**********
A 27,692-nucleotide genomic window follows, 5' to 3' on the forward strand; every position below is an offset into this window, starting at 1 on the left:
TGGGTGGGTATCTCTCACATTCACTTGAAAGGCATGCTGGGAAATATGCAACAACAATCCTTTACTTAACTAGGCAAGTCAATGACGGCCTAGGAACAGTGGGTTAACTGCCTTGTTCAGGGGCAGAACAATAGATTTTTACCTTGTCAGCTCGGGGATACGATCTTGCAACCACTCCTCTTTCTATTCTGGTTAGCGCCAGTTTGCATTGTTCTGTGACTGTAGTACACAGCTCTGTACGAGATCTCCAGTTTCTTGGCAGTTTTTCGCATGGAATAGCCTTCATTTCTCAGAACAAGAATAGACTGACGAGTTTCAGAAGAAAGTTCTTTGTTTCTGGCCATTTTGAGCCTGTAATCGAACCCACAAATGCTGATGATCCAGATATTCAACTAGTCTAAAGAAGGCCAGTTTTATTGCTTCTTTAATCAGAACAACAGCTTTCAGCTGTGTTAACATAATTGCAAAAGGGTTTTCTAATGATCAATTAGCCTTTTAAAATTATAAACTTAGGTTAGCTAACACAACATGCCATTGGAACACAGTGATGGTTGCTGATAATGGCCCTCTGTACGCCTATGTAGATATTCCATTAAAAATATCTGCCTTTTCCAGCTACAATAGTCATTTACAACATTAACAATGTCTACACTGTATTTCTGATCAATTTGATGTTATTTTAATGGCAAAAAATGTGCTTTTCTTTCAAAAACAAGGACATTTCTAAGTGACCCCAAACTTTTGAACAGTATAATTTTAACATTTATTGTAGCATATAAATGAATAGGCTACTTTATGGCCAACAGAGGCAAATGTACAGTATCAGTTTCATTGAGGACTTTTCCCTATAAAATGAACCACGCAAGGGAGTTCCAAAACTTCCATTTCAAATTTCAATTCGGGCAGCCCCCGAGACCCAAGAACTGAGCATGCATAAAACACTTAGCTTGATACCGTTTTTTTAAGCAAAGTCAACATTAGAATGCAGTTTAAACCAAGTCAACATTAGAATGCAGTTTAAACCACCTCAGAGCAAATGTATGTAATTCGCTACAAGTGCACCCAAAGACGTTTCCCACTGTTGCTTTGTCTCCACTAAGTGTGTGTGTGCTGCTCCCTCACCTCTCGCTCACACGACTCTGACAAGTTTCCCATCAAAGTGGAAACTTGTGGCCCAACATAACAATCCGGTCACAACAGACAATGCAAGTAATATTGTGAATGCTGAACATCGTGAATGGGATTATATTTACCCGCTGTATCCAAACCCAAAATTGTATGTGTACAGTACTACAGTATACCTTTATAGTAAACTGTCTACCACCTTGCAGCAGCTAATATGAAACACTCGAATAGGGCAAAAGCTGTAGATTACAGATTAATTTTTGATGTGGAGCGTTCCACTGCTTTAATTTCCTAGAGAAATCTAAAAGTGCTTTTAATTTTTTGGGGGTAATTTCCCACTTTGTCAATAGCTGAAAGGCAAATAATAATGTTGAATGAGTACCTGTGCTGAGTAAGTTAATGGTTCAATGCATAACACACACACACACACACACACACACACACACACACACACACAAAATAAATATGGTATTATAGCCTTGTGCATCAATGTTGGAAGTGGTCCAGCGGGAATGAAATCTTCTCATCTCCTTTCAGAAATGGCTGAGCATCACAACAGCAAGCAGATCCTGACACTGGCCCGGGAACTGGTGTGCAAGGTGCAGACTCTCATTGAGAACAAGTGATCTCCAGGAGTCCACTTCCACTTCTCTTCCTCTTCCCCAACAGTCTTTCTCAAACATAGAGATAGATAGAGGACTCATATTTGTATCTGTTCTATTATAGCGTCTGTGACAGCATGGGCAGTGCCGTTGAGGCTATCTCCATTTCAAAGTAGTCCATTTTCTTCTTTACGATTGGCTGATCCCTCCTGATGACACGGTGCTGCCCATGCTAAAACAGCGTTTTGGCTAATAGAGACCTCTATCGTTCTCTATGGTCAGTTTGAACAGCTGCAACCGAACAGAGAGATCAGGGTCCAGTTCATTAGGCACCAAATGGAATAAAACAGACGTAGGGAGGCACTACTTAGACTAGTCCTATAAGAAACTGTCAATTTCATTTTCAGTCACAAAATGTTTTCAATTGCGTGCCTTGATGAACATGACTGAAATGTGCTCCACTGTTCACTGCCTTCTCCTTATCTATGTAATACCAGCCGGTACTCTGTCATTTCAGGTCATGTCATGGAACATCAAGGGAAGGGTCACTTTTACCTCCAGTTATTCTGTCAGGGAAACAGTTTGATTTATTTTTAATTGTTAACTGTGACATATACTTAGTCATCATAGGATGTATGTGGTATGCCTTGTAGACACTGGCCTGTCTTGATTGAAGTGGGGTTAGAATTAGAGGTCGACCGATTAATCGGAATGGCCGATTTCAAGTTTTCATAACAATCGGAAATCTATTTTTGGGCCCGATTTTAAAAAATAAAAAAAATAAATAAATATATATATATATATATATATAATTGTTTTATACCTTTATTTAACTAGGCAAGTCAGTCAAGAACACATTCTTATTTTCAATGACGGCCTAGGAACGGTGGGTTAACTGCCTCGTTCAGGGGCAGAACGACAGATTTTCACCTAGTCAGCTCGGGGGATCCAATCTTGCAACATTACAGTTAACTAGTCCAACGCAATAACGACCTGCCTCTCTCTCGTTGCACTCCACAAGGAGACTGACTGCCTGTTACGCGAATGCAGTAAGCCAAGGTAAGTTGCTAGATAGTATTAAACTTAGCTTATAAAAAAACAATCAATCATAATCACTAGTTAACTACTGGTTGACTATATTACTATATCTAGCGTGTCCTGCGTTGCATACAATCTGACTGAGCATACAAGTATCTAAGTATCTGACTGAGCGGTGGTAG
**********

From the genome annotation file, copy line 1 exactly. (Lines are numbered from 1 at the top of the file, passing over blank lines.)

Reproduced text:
A 27,692-nucleotide genomic window follows, 5' to 3' on the forward strand; every position below is an offset into this window, starting at 1 on the left: